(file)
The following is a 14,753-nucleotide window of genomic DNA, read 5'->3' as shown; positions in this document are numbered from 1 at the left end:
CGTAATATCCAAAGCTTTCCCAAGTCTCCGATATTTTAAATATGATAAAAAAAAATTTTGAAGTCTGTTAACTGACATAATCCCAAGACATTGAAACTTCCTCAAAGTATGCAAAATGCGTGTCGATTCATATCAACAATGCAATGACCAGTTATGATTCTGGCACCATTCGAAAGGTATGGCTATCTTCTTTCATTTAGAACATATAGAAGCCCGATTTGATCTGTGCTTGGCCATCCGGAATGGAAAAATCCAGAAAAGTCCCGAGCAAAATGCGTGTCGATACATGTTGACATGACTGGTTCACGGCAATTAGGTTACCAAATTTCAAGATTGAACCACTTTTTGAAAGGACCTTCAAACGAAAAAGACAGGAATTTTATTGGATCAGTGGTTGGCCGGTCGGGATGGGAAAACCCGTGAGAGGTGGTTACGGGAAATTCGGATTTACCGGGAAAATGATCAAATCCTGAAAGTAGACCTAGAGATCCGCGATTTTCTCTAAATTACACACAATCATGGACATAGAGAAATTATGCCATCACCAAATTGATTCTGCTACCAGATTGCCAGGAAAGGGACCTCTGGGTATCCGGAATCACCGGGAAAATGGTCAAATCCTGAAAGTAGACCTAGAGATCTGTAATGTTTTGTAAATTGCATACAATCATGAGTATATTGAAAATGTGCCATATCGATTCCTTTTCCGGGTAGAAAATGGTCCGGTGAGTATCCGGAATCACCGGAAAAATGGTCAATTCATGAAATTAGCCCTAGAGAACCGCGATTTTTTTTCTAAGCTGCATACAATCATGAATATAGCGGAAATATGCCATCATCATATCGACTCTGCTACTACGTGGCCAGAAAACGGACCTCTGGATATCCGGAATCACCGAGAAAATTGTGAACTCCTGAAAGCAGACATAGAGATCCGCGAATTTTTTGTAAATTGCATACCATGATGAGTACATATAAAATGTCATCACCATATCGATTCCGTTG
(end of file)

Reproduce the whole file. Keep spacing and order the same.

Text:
The following is a 14,753-nucleotide window of genomic DNA, read 5'->3' as shown; positions in this document are numbered from 1 at the left end:
CGTAATATCCAAAGCTTTCCCAAGTCTCCGATATTTTAAATATGATAAAAAAAAATTTTGAAGTCTGTTAACTGACATAATCCCAAGACATTGAAACTTCCTCAAAGTATGCAAAATGCGTGTCGATTCATATCAACAATGCAATGACCAGTTATGATTCTGGCACCATTCGAAAGGTATGGCTATCTTCTTTCATTTAGAACATATAGAAGCCCGATTTGATCTGTGCTTGGCCATCCGGAATGGAAAAATCCAGAAAAGTCCCGAGCAAAATGCGTGTCGATACATGTTGACATGACTGGTTCACGGCAATTAGGTTACCAAATTTCAAGATTGAACCACTTTTTGAAAGGACCTTCAAACGAAAAAGACAGGAATTTTATTGGATCAGTGGTTGGCCGGTCGGGATGGGAAAACCCGTGAGAGGTGGTTACGGGAAATTCGGATTTACCGGGAAAATGATCAAATCCTGAAAGTAGACCTAGAGATCCGCGATTTTCTCTAAATTACACACAATCATGGACATAGAGAAATTATGCCATCACCAAATTGATTCTGCTACCAGATTGCCAGGAAAGGGACCTCTGGGTATCCGGAATCACCGGGAAAATGGTCAAATCCTGAAAGTAGACCTAGAGATCTGTAATGTTTTGTAAATTGCATACAATCATGAGTATATTGAAAATGTGCCATATCGATTCCTTTTCCGGGTAGAAAATGGTCCGGTGAGTATCCGGAATCACCGGAAAAATGGTCAATTCATGAAATTAGCCCTAGAGAACCGCGATTTTTTTTCTAAGCTGCATACAATCATGAATATAGCGGAAATATGCCATCATCATATCGACTCTGCTACTACGTGGCCAGAAAACGGACCTCTGGATATCCGGAATCACCGAGAAAATTGTGAACTCCTGAAAGCAGACATAGAGATCCGCGAATTTTTTGTAAATTGCATACCATGATGAGTACATATAAAATGTCATCACCATATCGATTCCGTTG